Renewables: The Key to Building a Climate Resilient Colombia

Looking at climate change impacts in Colombia

Nadim Chaudhry
September 10, 2018
5 min read
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Climate Change Impacts

Based on the average of several climate model scenarios, most of Colombia is projected to experience a temperature increase of 2.4°C by 2070 compared to the 1971-2000 base period. The largest temperature increases are expected in the highlands, with a 1-2°C increase by 2050. Changes in precipitation patterns are projected to vary by region in Colombia with rainfall increase in the coastal areas and the Amazon. Increased heavy downpours will cause greater soil erosion, reduce soil nutrients reducing agricultural productivity. In the highland areas where the hydro resources are located, rainfall is projected to decrease.

Water shortages are likely to become more significant and will impact irrigated agriculture, human health and hydropower. The increased temperature and decreases in mountain precipitation are expected to contribute to a disappearance of snow-covered areas by as early as 2030. Additionally, a 56 percent decrease in moorland will further contribute to water shortages. Between 2002 and 2007 Colombia experienced 8 significant flood events, which affected 2.9 million people. Heavy rains in 2010 and 2011 resulted in floods that caused more than $6 billion dollars in damage to crops and infrastructure.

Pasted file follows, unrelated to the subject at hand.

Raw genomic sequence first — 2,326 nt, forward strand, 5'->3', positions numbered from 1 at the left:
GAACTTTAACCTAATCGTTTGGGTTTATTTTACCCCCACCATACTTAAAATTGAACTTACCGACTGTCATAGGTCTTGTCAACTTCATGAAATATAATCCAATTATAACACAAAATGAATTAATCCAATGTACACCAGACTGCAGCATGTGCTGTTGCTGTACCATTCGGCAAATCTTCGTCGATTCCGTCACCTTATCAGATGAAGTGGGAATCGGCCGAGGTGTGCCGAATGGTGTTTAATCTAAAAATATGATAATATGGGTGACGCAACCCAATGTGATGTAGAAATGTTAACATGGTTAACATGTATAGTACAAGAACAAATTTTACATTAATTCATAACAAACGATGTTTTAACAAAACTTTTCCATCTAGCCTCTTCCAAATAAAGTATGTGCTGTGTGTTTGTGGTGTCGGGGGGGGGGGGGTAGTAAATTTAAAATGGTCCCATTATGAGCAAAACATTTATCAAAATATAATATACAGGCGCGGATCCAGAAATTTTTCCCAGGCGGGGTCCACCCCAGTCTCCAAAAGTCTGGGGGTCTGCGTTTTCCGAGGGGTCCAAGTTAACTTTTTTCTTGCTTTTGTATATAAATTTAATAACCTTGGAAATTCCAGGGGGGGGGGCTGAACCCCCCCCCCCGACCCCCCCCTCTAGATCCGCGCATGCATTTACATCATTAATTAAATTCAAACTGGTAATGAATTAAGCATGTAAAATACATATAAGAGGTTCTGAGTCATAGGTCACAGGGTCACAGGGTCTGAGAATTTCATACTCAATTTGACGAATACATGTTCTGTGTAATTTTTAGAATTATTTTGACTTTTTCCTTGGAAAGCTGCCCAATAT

California – A Case Study for Colombia

According to a recent report from the Pacific Institute, the 2012-16 severe drought in California had a number of impacts upon the state. On average hydropower used to contribute about 18% of California’s electricity. In 2013 California only generated 12% of it’s instate “domestic” electricity from it’s hydropower sources and by 2015 this had dropped to only 7%! In total the drought led decline in hydro-powered electricity cost California $2.45bn importing electricity from other states and increased gas usage.

California's hydropower mix rapidly fell from 18% to 7%

The Pacific Institute has regularly analysed the consequences of California droughts, beginning with comprehensive assessments of the 1987-1992 drought, the 2007-2009 drought and this most recent prolonged dry spell. Together these dry periods add up to displaying a clear trend line of reducing California's hydropower resources over the past 2 decades, attributable to climate change, in the graph below.

Colombia’s High Risk Electricity Mix

In comparison to California, Colombia is more than 4 times more exposed to hydropower variability. The country’s current installed electric power generation capacity stands at 16,742 MW. Hydro-based capacity’s share accounts for 10,963 MW (66%), with the remainder being generated by gas (3,509 MW/9%), coal-fired power plants (1,339 MW/8%) and the rest from smaller facilities including wind and cogeneration. California suffered over 60% reduction in hydropower in the figures above.

A Colombian Case Study: ChinChina River Basin Study

In a specific 2012 study on the impact of climate change on the ChinChina River Basin Study using the IPCC projections for the period 2010-2039. The mean temperature could increase up to 1.2°C and surface runoff and thus hydropower resources could reduce by up to 13% with hydrological modelling under climate change conditions (see study note for further information). This localised 2012 case study cannot be extrapolated to cover the whole country, as it would be a serious underestimate for the likely impact.

Are the Government Diversification Plans Strong Enough?